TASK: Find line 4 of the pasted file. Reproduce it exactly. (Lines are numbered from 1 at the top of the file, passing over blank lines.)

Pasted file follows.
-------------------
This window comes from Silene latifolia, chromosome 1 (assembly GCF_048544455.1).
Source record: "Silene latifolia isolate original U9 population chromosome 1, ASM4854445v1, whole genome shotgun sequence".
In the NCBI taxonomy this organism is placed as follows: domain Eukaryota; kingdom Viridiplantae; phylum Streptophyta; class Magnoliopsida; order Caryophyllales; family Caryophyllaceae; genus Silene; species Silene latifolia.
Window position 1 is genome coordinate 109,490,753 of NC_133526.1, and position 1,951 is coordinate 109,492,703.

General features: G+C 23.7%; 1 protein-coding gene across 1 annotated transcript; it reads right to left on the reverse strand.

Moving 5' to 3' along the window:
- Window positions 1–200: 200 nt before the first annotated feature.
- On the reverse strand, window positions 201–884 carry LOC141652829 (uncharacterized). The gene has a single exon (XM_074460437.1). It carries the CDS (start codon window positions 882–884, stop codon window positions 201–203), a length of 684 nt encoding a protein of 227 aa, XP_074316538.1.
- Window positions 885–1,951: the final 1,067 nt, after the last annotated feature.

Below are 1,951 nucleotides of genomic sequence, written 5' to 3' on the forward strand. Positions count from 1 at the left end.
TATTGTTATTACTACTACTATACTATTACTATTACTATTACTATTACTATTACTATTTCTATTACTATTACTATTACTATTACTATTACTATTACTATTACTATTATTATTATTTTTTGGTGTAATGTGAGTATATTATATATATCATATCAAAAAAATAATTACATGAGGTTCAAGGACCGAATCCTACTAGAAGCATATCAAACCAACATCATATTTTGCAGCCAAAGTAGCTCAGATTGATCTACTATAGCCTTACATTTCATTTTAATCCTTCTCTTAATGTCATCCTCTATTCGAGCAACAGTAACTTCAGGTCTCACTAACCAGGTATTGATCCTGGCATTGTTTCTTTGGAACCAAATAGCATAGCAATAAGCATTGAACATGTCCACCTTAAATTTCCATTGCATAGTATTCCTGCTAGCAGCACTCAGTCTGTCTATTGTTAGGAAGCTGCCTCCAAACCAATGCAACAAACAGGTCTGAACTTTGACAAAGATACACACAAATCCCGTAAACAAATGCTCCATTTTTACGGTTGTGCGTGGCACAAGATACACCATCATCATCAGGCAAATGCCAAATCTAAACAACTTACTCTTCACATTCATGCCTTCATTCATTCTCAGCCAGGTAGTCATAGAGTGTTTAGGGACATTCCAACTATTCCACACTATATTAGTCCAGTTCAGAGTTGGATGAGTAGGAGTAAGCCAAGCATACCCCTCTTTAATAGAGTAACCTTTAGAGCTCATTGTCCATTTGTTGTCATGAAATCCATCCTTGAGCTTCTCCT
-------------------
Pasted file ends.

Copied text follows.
Window position 1 is genome coordinate 109,490,753 of NC_133526.1, and position 1,951 is coordinate 109,492,703.